Before We Disappear

Before We Disappear
Age Range
Release Date
September 21, 2021
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A Junior Library Guild Gold Standard Selection!
It’s a new star-crossed romance about the magic of first love from the acclaimed author of We Are the Ants and Brave Face, Shaun David Hutchinson.
Jack Nevin’s clever trickery and moral flexibility make him the perfect assistant to the Enchantress, one of the most well-known stage magicians in turn-of-the-nineteenth-century Europe. Without Jack’s steady supply of stolen tricks, the Enchantress’s fame would have burned out long ago.

But when Jack’s thievery catches up to them, they’re forced to flee to America to find their fortune. Luckily, the Enchantress is able to arrange a set of sold-out shows at Seattle’s Alaska–Yukon–Pacific World’s Fair Exposition. She’s convinced they’re going to rich and famous until a new magician arrives on the scene. Performing tricks that defy the imagination, Laszlo’s show overshadows the Enchantress, leaving Jack no choice but to hunt for the secrets to his otherworldly illusions. But what Jack uncovers isn’t at all what he expected.

Behind Laszlo’s tricks is Wilhelm—a boy that can seemingly perform real magic. Jack and Wilhelm have an instant connection, and as the rivalry between the Enchantress and Laszlo grows, so too does Jack and Wilhelm’s affection. But can Jack choose between the woman who gave him a life and the boy who is offering him everything?

It’s a stirring tale about the magic of love from award-winning author Shaun David Hutchinson.

Editor review

1 review
enchanting YA fantasy/romance
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BEFORE WE DISAPPEAR is an intriguing YA historical fantasy/romance that takes place in 1909. Told from the perspectives of two young men on a collision course, this is a story of found and dysfunctional family, liars/cheaters in seek of glory, rising from the ashes, and standing up for yourself and those you love.

Jack has been with the Enchantress since she saved him from poverty in NYC when he was little after his mother died. He is a slick thief and has aided her in stealing tricks from rival magicians. He cannot imagine a life away from the Enchantress and her other ward, Lucia. After leaving Paris when another magician begins to expose them for stealing his trick, they head to Seattle to perform at the Alaska–Yukon–Pacific Exposition.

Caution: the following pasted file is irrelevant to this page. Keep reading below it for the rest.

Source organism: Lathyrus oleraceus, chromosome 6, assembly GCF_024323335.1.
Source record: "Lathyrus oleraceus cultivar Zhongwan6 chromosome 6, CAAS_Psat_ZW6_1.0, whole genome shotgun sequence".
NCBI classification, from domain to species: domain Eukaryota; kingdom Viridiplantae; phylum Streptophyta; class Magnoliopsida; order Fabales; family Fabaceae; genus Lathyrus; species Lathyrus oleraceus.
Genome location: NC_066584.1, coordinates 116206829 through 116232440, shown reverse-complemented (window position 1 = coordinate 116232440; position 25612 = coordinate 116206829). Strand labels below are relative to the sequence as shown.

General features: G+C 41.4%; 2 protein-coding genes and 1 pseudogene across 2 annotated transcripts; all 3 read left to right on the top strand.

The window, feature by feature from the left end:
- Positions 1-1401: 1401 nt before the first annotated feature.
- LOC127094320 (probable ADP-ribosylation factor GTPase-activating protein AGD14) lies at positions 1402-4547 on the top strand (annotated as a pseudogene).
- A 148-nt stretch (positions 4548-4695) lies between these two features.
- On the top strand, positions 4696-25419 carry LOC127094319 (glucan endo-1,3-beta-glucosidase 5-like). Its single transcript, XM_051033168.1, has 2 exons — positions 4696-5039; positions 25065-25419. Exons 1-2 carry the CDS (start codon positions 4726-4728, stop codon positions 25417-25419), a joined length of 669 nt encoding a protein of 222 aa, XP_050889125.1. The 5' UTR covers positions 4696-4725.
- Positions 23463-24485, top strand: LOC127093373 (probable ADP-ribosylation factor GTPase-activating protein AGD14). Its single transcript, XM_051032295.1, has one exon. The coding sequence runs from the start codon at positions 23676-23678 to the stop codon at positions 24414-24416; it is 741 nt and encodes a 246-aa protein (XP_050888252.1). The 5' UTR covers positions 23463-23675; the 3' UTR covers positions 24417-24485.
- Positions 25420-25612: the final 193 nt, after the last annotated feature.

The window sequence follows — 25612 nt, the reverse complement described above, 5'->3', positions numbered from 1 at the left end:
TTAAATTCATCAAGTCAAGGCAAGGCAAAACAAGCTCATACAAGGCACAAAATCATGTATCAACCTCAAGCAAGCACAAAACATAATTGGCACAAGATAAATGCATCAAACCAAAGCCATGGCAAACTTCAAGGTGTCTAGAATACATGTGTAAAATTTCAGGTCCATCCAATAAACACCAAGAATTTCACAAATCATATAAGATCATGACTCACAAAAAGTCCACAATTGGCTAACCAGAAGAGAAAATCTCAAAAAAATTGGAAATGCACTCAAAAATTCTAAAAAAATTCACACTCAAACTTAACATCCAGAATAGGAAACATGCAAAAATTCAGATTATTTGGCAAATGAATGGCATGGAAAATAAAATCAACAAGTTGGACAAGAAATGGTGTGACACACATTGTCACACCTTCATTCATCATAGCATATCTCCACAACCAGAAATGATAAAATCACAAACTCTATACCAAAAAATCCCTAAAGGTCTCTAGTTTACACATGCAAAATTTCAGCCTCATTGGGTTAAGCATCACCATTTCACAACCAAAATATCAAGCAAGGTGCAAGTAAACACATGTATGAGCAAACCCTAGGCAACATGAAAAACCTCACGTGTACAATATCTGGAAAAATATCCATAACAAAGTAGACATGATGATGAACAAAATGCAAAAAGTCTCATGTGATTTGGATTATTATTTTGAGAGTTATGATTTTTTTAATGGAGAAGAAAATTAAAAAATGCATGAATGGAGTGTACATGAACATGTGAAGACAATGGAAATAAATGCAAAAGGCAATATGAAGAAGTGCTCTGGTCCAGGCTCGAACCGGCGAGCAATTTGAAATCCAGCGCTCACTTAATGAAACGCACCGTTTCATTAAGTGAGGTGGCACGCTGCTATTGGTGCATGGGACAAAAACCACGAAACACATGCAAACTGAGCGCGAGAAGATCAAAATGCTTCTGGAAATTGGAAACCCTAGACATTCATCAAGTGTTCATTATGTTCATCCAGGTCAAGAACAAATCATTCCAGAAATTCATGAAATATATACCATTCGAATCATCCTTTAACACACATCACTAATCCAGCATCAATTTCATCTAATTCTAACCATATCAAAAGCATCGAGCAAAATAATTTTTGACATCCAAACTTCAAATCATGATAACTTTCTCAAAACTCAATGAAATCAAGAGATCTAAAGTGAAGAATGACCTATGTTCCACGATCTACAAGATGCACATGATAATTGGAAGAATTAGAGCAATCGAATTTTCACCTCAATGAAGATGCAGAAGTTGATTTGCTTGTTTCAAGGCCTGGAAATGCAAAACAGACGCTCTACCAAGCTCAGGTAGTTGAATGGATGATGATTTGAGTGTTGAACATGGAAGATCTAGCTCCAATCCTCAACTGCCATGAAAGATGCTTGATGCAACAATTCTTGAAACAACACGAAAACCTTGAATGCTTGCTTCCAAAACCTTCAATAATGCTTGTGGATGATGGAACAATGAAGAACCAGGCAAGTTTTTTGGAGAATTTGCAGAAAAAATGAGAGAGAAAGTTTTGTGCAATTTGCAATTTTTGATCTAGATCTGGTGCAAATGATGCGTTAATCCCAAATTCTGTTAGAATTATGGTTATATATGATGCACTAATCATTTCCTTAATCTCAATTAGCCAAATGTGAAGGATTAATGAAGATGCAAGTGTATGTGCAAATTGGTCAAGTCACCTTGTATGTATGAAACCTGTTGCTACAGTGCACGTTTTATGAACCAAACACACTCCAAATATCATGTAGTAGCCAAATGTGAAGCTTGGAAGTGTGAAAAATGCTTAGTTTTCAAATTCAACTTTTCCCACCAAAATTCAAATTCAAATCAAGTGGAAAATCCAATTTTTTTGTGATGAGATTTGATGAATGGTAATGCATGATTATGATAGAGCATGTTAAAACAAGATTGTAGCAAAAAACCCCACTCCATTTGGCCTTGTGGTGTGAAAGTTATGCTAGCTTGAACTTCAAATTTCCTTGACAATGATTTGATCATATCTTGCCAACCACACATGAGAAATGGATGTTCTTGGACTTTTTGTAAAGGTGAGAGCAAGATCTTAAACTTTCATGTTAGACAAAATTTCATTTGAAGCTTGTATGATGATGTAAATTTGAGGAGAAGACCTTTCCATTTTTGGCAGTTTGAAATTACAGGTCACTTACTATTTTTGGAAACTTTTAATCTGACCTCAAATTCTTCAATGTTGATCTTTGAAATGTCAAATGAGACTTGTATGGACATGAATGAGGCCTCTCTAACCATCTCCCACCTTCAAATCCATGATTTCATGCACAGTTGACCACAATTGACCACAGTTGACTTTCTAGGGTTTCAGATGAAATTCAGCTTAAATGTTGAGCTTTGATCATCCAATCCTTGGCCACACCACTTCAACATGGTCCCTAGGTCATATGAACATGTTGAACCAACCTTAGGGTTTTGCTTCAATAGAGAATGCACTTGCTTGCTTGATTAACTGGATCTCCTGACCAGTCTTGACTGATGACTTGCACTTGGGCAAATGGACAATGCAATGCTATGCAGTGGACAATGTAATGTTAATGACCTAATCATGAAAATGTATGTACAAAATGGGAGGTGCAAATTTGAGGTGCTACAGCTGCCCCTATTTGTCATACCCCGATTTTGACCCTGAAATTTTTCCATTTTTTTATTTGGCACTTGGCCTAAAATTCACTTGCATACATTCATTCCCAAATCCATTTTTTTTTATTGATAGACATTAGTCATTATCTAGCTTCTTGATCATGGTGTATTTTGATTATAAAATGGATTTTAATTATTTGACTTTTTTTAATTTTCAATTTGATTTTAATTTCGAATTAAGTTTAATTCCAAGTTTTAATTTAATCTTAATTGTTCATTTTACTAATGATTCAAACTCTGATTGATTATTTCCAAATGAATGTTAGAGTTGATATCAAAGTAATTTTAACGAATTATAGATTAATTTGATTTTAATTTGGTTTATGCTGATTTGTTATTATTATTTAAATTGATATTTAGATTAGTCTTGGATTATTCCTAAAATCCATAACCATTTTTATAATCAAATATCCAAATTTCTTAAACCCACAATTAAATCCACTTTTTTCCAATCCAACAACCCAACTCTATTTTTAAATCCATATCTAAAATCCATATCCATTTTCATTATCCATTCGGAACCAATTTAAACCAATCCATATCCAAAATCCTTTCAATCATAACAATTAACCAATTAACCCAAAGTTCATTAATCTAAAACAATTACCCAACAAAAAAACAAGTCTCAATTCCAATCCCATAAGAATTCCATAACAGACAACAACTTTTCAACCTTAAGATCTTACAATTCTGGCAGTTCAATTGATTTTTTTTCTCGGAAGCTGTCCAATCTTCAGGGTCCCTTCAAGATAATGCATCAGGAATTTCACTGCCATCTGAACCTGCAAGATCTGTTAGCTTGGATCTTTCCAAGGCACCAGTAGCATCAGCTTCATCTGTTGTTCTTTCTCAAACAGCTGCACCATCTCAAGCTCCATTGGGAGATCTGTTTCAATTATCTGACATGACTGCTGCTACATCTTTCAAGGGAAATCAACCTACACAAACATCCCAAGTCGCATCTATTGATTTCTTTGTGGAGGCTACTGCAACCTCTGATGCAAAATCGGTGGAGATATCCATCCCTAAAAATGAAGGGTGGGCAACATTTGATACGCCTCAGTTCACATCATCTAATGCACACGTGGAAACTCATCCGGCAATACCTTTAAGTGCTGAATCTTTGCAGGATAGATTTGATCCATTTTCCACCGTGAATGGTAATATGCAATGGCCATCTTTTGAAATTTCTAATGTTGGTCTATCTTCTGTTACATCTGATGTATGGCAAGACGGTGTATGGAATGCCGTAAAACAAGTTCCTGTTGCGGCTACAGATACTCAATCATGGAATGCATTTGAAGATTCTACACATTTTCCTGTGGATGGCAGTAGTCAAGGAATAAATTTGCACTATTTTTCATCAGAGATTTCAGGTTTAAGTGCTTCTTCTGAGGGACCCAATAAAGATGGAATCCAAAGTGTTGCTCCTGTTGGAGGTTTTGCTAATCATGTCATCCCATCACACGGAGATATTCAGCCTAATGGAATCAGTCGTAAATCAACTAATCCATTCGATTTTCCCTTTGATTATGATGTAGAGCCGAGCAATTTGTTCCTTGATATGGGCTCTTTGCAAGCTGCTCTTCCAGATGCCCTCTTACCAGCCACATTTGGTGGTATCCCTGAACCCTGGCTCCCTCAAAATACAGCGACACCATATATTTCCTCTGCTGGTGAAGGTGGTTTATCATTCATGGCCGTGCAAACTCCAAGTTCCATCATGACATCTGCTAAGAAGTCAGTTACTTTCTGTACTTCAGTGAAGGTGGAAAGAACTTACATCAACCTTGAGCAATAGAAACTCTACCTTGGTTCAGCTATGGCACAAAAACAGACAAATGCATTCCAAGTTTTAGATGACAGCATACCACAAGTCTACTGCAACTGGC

Wilhelm was kidnapped at 4 years old by Teddy (stage name Laszlo), a cruel man who keeps him chained at night and uses his real magical powers to try to make a name for himself as a thief. He has decided to perform as a magician at the Alaska–Yukon–Pacific Exposition, using Wil's powers to enchant audiences. Wil has real magical power in that he can transport himself and others that he touches to other places as long as he can imagine them.

When Laszlo begins making a name for himself and threatening the Enchantress's audience, Jack is sent to discover his secrets. What he discovers is Wil, and Jack is not willing to settle for anything less than Wil's freedom, even if it jeopardizes the life he knows.

What I loved: This is a hefty read and there are a lot of thought-provoking themes to unpack. Wil and Jack were easy to love and really compelling characters. They have both been heavily influenced by the adults who have taken them in, with their own motivations and designs. These dysfunctional families have distorted their view of the world, and as they spend time together, they each begin to unpack all of this and also reconsider their futures. Their romance builds slowly, but it was easy to cheer for them together and see their bond grow.

Themes of the story around dysfunctional family, lies/cheating, cruelty, friendship, found family, defining "home," understanding and embracing yourself, and finding your independence made this a powerful and really thought-provoking read. Although these play out in a unique and imaginative way, many of these themes will resonate with teens who are also thinking about who they are, who they want to be, and what their future looks like. At first, the Enchantress and Laszlo seem somewhat similar - they are narcissists, cheaters, and liars who have brought children along for the ride into their intrigue. Eventually, the differences become clearer and clearer with layers of dysfunction separating them. The book does get dark in places, particularly with the way Wil has been treated, with additional horrors appearing as he opens up, but also discussing psychological warfare, power dynamics, and abuse.

Other secondary characters were also really intriguing, including Ruth and Jessamy. Ruth is a black woman who has become a dancer through a predatory scheme of needing to pay for room and board but never enough to break her contract. She deals with racism at the exposition while also trying to fend off a stalker without going to the police, who would not help her. Jessamy works for Laszlo and uses her veneer of naivete to try to help and thrive without tipping off those that might harm her. She wields misogyny to her benefit and ends up being a really intriguing character. Jessamy and Ruth's romance was also really great, though much of it happens off the page.

The plot was also really clever, and the setting of the exposition was interesting. The way that the ending played out was *chef's kiss.* Characters who seemed to have a redemption arc were not fully redeemed in a way that felt genuine and entertaining. The magic, thievery, and mystery were endlessly compelling.

What left me wanting more: The very end of the book was left a little open. I wanted a full blown happy ending, but it does end with a great deal of hope.

Final verdict: Imaginative, compelling, and full of magic, BEFORE WE DISAPPEAR is a thought-provoking dark YA fantasy/romance that is sure to enchant readers.
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